When the problem is solved, the hero has succeeded and receives that for which she has been fighting. In the case of Spirited Away, the hero's parents have been turned into swine, and she must complete the tasks to solve the problem and to return her parents to their human forms. 

People want to help, and people do what they can, but she has to turn the levers, choose which doors to open. 

I think somewhere along the line, whether it be white male supremacy or capitalism.....or is white male supremacy just a small bi-product of the inherent nature of capitalism (I'm more inclined towards this)....we stopped appreciating having agency over our own lives. We stopped being taught what that meant, and I'm talking about all of us.  

I always imagined I'd send my old 1999 Honda Civic off into the sunset with a final road trip, but the girl wasn't having it. The clutch needed to be replaced. 

I called Triple A, and to send me back to Chicago, they sent the guy that took me to the mechanic I had to visit in Indiana, where my girl gave up the fight. He was a big man with a long white beard. He had a step-daughter with him that told me about her boyfriend's recent arrest within the first minute of meeting me, and we all piled into his old tow truck. 

I finally hit that wall of "how much money do I want to keep putting into this car," namely because my dad hit that wall a while ago. I spent the better part of my day in a tow truck, with this unique family who loved Linus, of course, and discussed the basic realities of living life with me, which is a lot to ask for from a day, and I didn't ask for any of it. 

At one point my chariot driver turned up an old country song on the radio and started singing to Linus as we chugged our way into the belly of the beast of Chicago rush hour. Every time someone honked at us for running red lights, the man and his daughter would yell at them as loudly as they could...from Indiana, but speaking that Chicago road rage language that you really can't appreciate until you realize how many assholes own cars in this damn town.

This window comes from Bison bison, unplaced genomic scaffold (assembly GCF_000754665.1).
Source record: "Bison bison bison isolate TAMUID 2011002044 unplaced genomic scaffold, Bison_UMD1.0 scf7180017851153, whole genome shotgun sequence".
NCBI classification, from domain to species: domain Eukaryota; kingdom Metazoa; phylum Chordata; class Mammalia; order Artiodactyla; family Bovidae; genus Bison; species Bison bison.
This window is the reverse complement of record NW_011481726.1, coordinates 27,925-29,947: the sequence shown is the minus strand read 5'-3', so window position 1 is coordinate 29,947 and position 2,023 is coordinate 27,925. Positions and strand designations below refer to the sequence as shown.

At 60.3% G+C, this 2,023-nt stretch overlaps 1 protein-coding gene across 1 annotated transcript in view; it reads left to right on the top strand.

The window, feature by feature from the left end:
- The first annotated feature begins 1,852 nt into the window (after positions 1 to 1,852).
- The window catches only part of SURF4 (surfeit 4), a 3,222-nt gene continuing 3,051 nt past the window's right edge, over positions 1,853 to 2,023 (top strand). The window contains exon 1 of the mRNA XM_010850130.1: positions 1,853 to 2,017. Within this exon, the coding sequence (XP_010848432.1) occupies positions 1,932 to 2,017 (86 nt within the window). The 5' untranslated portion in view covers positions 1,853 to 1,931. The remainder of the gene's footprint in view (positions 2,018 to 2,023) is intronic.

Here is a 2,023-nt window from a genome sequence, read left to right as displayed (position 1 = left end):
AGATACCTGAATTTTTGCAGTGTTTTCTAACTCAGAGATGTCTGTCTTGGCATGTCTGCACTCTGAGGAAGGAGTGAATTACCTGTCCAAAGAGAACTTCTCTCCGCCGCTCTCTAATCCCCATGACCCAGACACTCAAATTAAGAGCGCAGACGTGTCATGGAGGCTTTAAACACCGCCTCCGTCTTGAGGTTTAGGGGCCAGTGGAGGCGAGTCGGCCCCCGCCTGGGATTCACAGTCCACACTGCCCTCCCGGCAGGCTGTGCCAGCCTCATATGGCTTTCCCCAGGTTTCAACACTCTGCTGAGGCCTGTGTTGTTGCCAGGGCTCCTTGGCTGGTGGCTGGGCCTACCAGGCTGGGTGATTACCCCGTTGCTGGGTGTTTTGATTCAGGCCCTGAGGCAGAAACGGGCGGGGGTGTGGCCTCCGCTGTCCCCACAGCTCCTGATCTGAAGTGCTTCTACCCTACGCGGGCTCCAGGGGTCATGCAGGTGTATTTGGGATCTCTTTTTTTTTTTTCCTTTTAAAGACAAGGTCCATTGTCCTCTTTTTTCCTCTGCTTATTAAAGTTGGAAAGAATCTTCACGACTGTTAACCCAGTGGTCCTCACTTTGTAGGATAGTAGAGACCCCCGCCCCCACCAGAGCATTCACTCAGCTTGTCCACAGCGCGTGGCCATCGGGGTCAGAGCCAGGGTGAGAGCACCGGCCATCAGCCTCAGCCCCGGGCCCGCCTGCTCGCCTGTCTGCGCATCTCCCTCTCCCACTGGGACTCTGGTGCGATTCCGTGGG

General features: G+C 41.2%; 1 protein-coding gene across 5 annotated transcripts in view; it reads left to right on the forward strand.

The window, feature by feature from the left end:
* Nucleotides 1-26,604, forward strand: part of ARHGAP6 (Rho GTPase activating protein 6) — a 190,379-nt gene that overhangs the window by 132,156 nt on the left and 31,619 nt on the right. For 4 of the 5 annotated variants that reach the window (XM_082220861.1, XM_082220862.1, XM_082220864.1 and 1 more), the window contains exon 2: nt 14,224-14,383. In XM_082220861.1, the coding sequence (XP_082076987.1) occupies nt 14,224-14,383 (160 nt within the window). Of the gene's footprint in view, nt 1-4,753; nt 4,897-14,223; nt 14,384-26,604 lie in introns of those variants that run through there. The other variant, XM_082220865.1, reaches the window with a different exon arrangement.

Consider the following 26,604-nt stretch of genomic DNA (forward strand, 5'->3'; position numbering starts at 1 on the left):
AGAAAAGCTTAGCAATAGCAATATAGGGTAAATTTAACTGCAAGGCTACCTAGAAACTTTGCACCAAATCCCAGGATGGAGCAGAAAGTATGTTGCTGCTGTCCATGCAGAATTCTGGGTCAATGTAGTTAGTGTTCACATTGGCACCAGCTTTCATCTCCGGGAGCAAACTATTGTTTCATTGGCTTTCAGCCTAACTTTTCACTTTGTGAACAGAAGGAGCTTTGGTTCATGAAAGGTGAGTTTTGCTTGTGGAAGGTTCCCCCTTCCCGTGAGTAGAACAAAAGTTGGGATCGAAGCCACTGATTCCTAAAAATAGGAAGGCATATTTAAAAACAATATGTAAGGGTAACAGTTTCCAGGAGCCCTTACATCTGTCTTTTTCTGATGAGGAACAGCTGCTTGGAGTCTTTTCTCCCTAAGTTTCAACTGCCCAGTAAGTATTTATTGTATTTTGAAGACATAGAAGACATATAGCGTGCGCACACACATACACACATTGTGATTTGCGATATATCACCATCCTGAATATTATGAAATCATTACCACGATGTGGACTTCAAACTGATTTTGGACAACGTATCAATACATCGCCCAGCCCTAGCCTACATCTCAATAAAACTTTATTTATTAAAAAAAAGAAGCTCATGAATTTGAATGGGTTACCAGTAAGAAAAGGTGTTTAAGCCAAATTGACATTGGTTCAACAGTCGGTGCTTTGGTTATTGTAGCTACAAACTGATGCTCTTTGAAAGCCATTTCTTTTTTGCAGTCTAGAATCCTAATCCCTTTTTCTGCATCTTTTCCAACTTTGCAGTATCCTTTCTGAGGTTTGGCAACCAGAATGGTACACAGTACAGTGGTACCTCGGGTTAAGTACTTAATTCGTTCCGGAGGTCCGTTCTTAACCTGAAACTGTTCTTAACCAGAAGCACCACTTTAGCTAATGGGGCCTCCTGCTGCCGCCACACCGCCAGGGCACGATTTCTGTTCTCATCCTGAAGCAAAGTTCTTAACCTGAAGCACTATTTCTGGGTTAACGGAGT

She regaled me with stories of her "old man" and how his ex has been making their live's a living hell since he started dating her. Which reminds me. I want to challenge all women...and all men with this: no one can steal your boyfriend or girlfriend. Everyone has free will and the ability to make choices. Don't ruin both of your lives by trying to get someone that didn't choose you back into your life. Choose your life over that nonsense. 

I said this, or some version of this out loud in the truck, and my driver, in between drags from his cigarette, leaned forward and pointed at me to affirm my musings. We also smoked a joint in the truck, once we were in Illinois, and it wasn't a crime; he didn't because he was working and driving, but his daughter and I partook and he told us about driving a tractor trailer coast to coast for years. "It gets in your blood." 

He drives a tow truck. He also drives a limo, wears a suit or a tux, depending on the event, but if he can drive his beat up tow truck, he'd rather do that, meet people, buy old cars and work with his neighbor to fix em up and resell them or sell them for parts. It made me think: don't do what you do because you need a job. Do what you do because you HAVE to do it....even if it's driving a it because it's in your blood. I what you have to do to get to that point, but don't ever stop trying to get there. Success has many faces, and contentment is not always what you expect.  

I had respect for this man, and I think he shared the same for me as he helped me swing myself from the cab onto the flatbed to grab something out of my trunk. So I sold him a monument to my past, parts of which I continue to leave further and further behind each day that I wake up believing I have inside of my little frame everything I need to take care of myself, and if I don't know how to do it yet, I'm open and excited to learn because if I never stop learning, I never stop living. (and you're welcome for that sentence)